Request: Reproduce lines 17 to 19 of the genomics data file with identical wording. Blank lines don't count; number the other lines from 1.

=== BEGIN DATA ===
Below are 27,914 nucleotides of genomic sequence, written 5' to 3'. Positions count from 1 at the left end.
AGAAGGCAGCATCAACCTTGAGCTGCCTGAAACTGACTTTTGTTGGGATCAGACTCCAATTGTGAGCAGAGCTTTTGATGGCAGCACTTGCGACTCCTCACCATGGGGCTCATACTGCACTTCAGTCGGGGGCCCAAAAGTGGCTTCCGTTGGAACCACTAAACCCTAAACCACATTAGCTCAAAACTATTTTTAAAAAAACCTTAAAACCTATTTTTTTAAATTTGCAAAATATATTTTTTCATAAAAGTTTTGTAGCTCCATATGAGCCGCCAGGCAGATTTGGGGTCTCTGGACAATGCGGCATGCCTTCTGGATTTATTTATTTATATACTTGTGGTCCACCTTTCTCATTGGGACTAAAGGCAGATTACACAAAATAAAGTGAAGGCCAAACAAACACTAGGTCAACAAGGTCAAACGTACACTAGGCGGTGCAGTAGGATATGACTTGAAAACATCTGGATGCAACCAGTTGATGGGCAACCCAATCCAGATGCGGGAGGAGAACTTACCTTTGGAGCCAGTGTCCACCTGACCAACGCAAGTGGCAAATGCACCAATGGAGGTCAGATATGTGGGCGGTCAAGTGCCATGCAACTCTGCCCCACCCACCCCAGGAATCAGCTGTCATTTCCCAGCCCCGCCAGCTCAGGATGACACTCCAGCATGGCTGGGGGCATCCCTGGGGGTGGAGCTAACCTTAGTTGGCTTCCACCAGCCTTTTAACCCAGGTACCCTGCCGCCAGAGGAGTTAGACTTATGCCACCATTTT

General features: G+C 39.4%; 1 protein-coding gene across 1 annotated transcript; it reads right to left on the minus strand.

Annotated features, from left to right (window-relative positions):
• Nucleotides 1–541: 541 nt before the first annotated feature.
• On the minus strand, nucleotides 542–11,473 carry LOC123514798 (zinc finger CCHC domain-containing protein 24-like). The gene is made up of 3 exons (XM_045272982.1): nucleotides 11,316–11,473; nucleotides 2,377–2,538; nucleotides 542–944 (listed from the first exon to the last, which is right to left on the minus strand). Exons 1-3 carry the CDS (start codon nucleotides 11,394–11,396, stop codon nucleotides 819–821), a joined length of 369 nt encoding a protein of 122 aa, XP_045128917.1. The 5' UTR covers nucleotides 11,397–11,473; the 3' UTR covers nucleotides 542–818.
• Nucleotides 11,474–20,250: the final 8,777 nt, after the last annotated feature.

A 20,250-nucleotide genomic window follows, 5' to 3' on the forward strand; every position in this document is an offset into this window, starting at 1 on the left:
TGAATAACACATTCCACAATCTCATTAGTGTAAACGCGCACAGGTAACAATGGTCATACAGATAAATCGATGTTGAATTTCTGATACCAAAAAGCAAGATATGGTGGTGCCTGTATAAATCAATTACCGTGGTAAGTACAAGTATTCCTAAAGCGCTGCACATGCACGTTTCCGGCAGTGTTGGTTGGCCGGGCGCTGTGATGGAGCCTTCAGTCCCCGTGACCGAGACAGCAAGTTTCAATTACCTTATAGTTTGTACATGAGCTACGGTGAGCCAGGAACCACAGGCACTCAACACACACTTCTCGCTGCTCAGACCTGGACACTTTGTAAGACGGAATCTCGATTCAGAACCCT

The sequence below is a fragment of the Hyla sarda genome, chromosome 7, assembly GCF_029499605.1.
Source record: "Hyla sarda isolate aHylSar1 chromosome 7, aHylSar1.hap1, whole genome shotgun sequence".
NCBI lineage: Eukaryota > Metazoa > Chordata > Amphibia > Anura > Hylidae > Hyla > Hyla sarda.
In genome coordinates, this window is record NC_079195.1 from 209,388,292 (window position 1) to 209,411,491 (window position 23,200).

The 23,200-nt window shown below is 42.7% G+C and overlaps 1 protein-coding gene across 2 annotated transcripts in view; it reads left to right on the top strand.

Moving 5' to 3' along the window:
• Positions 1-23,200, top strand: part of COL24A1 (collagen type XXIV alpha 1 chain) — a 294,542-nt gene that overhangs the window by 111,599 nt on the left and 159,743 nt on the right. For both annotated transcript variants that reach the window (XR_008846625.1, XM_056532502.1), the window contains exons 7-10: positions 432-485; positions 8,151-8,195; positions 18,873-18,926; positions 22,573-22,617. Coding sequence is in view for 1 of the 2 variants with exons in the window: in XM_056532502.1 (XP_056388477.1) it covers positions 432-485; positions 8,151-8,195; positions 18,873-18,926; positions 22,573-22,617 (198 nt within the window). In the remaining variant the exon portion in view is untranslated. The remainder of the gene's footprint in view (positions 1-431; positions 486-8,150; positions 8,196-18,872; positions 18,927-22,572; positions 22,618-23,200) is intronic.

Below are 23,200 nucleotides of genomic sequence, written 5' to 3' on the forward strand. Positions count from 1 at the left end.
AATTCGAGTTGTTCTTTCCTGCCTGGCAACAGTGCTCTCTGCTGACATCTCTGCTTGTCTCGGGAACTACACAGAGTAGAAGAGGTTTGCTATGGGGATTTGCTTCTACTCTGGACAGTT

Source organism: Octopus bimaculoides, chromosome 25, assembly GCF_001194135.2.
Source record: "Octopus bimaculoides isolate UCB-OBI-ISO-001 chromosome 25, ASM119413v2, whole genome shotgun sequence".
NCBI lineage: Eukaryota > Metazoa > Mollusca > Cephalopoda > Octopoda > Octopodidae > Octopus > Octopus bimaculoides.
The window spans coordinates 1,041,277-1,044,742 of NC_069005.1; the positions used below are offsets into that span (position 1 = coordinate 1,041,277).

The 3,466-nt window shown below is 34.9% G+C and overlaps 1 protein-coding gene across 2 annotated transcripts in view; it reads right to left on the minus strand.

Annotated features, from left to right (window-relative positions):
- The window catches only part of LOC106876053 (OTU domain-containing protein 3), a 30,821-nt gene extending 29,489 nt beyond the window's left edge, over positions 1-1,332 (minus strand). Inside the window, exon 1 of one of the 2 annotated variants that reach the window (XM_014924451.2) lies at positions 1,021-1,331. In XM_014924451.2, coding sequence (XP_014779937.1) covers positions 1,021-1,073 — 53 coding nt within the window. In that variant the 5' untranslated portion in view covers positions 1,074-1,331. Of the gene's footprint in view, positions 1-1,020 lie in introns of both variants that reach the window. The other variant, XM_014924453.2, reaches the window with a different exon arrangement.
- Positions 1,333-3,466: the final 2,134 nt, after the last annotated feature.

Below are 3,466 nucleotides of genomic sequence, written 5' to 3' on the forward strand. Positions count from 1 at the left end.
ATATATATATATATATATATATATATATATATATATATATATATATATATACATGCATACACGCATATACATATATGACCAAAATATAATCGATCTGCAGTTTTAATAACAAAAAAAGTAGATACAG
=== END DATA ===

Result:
Below are 23,200 nucleotides of genomic sequence, written 5' to 3' on the forward strand. Positions count from 1 at the left end.
AATTCGAGTTGTTCTTTCCTGCCTGGCAACAGTGCTCTCTGCTGACATCTCTGCTTGTCTCGGGAACTACACAGAGTAGAAGAGGTTTGCTATGGGGATTTGCTTCTACTCTGGACAGTT

Source organism: Octopus bimaculoides, chromosome 25, assembly GCF_001194135.2.